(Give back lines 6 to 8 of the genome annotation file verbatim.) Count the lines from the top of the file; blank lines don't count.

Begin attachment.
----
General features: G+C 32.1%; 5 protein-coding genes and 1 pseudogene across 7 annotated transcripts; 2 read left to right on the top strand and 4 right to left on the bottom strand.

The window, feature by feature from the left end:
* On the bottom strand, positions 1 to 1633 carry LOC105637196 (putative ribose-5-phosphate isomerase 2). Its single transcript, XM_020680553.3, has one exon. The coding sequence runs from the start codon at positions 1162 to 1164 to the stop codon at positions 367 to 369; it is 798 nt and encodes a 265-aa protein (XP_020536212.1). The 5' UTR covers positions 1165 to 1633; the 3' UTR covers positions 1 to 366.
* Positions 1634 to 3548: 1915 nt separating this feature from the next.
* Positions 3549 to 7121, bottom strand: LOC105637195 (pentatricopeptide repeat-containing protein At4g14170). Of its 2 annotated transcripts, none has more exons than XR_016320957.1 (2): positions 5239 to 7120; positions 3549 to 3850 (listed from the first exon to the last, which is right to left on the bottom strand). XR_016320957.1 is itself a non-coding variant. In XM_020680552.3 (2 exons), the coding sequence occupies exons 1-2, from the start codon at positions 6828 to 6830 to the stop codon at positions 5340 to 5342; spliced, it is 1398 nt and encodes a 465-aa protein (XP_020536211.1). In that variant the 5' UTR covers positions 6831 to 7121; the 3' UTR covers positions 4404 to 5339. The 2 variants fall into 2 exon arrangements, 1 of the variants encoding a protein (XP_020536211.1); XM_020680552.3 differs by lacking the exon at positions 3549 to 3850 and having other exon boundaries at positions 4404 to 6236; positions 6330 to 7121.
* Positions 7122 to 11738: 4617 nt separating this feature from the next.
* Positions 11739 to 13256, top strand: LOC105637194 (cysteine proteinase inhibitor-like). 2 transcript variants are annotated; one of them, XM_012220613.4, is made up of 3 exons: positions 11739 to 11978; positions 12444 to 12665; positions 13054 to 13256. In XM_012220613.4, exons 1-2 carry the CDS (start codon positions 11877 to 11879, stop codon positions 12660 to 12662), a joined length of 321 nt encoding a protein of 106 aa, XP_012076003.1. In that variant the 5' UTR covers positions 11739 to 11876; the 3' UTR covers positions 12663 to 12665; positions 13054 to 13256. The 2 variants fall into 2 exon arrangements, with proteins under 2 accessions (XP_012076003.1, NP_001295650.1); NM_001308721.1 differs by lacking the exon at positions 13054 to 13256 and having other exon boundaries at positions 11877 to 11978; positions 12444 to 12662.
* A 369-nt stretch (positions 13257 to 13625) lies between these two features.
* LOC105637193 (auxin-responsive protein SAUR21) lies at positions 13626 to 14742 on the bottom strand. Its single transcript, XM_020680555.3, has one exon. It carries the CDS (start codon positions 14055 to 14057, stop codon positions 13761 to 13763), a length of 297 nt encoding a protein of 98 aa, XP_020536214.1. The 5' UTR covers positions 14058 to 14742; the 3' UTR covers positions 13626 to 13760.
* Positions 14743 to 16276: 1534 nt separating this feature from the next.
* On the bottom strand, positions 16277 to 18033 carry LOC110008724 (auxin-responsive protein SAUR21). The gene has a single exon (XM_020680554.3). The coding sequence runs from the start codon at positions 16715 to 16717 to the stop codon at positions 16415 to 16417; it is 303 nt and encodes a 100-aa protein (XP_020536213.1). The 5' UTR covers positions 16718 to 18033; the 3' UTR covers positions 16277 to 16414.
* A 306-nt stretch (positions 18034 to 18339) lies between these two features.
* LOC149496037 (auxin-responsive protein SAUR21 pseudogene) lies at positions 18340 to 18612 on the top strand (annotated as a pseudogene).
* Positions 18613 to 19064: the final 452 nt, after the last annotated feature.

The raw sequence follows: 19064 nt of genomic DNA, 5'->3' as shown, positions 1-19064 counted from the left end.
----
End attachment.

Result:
* Positions 7122 to 11738: 4617 nt separating this feature from the next.
* Positions 11739 to 13256, top strand: LOC105637194 (cysteine proteinase inhibitor-like). 2 transcript variants are annotated; one of them, XM_012220613.4, is made up of 3 exons: positions 11739 to 11978; positions 12444 to 12665; positions 13054 to 13256. In XM_012220613.4, exons 1-2 carry the CDS (start codon positions 11877 to 11879, stop codon positions 12660 to 12662), a joined length of 321 nt encoding a protein of 106 aa, XP_012076003.1. In that variant the 5' UTR covers positions 11739 to 11876; the 3' UTR covers positions 12663 to 12665; positions 13054 to 13256. The 2 variants fall into 2 exon arrangements, with proteins under 2 accessions (XP_012076003.1, NP_001295650.1); NM_001308721.1 differs by lacking the exon at positions 13054 to 13256 and having other exon boundaries at positions 11877 to 11978; positions 12444 to 12662.
* A 369-nt stretch (positions 13257 to 13625) lies between these two features.